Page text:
[Porn] wasn’t particularly something I was always interested in but I was interested in being a feature dancer for quite awhile. I was dancing and going to college at the same time and ended up meeting people in the adult industry and, over the course of a year, got to know them and came onto a set.

It was nothing like I thought it was going to be. I, like most other people had some preconceived notions, and I was very comfortable with the environment and made the decision to [try a movie] and I took to it. I was fortunate enough to sign a contract with Wicked Pictures which really is the pinnacle of adult companies. I couldn’t be happier where I am. Since signing with them, I went on to write and direct and still perform, and do sex ed.

In your industry, what the real keys to success?
Success is very subjective. What are your goals? Do you want to make a ton of money, do you want to make a name? That’s the most important thing. Have a plan and figure out what success means to you. Pay your taxes, save your money.

Let’s say a young women is interested in getting in to porn. Give her your elevator pitch.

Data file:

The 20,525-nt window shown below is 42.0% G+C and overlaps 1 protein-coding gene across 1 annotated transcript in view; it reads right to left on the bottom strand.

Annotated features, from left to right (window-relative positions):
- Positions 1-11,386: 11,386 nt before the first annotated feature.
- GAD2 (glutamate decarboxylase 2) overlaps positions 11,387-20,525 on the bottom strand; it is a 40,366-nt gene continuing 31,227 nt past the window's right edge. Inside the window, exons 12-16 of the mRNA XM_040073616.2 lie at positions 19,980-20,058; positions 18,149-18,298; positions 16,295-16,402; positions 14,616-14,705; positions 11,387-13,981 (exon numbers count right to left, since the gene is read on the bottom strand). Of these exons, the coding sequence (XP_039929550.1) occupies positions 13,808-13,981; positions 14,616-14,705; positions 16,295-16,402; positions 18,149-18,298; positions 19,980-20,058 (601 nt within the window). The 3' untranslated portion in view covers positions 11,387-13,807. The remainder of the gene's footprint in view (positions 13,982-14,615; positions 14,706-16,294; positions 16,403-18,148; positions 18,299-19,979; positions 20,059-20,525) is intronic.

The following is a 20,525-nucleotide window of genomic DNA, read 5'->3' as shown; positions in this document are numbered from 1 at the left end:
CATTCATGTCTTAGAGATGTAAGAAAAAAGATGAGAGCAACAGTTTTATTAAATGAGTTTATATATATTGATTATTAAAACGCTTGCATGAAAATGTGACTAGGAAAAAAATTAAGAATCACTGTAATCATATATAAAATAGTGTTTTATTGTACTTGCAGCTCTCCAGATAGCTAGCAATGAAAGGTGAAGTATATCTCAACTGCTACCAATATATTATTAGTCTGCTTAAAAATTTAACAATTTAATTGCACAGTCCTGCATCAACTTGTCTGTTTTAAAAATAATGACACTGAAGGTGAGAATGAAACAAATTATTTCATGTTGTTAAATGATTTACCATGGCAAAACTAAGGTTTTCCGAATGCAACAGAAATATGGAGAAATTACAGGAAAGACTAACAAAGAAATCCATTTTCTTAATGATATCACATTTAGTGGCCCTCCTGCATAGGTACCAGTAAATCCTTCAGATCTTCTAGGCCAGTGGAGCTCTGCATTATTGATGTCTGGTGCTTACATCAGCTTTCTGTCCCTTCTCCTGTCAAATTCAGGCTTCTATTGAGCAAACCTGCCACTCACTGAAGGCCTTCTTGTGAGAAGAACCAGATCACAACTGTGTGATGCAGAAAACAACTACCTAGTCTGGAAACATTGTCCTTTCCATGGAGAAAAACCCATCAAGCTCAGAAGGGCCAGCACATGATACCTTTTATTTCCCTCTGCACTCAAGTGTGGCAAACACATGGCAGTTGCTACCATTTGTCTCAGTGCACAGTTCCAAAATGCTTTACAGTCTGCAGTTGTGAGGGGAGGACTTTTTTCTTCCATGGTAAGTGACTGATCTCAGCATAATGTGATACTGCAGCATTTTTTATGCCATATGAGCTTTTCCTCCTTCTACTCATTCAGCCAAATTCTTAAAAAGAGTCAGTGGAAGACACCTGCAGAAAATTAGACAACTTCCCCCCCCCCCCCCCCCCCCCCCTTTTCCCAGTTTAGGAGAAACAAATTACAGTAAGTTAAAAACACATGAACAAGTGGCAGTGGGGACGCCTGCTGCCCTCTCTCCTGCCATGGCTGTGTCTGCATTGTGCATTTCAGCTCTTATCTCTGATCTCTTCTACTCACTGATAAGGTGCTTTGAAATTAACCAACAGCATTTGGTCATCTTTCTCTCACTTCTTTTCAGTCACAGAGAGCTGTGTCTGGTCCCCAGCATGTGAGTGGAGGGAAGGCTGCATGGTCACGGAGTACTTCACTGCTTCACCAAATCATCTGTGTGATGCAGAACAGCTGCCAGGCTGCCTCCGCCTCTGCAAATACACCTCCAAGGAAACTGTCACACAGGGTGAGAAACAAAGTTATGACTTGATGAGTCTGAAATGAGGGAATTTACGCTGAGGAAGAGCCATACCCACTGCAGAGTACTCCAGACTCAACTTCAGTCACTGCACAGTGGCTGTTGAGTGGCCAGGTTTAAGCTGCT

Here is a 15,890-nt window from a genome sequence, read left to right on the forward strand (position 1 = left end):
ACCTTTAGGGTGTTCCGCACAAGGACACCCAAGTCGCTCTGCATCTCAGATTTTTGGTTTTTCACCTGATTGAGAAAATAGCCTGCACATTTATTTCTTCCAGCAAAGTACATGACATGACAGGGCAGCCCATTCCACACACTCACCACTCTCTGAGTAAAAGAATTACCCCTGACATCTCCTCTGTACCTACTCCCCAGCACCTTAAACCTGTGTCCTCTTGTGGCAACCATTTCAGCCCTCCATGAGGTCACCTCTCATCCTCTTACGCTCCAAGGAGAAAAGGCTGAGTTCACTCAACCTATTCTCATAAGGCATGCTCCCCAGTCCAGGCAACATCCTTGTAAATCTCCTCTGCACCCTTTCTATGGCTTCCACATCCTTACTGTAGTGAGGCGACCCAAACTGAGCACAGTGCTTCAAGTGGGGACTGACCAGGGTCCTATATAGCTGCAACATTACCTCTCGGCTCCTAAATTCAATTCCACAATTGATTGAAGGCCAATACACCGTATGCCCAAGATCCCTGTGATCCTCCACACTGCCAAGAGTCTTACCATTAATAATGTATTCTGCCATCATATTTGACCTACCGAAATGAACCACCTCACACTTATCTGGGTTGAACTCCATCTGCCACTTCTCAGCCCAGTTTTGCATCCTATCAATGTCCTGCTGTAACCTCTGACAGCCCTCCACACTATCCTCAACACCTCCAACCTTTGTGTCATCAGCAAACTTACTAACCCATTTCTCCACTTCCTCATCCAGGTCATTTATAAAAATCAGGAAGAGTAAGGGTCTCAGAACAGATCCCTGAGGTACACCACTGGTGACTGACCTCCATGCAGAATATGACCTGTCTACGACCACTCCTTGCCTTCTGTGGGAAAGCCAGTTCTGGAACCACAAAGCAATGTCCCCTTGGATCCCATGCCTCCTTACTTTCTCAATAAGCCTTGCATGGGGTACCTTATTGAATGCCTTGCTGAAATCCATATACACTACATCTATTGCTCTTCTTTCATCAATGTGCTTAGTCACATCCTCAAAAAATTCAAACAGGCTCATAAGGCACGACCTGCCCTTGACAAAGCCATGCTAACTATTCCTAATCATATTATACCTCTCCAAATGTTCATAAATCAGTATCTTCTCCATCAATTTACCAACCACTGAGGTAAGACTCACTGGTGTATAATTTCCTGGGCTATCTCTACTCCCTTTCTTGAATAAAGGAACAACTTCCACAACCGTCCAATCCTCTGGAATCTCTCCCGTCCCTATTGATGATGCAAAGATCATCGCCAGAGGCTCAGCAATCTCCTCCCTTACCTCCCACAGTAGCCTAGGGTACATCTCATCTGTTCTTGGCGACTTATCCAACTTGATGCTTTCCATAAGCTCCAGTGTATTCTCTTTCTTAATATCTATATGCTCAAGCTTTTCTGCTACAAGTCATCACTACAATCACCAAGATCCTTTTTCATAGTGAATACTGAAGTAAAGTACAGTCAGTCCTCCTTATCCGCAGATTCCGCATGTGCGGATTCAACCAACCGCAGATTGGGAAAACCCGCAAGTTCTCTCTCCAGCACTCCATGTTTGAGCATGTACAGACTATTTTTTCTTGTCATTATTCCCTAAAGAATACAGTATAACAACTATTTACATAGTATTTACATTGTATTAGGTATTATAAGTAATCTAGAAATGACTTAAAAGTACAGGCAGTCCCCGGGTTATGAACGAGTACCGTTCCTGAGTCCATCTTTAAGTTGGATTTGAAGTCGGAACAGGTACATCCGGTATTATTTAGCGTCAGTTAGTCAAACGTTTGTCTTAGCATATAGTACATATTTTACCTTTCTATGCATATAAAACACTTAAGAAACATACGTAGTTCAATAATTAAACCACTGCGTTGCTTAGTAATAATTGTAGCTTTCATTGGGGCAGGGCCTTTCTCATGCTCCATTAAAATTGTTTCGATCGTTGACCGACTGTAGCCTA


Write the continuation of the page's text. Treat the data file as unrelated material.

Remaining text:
I would not give her the elevator pitch. During my time in the business, I’ve never persuaded anyone to get into porn. I think it’s a very heavy decision, a huge life-changing decision, and the advice I’d give is to make sure they understand that—especially now with social media and technology—you can’t hide from it. It will definitely follow you forever.

That being said, that girl in the elevator, if she really wants to do it, she needs to do her research. Do your due diligence. Research companies you want to work for. I’m not saying people shouldn’t get in the business, I’m just saying I won’t persuade them to do it.

Jessica Drake is an an adult performer, director, Wicked Pictures contract star, and sex educator. She is also the creator of Jessica Drake‘s Guide to Wicked Sex instruction series.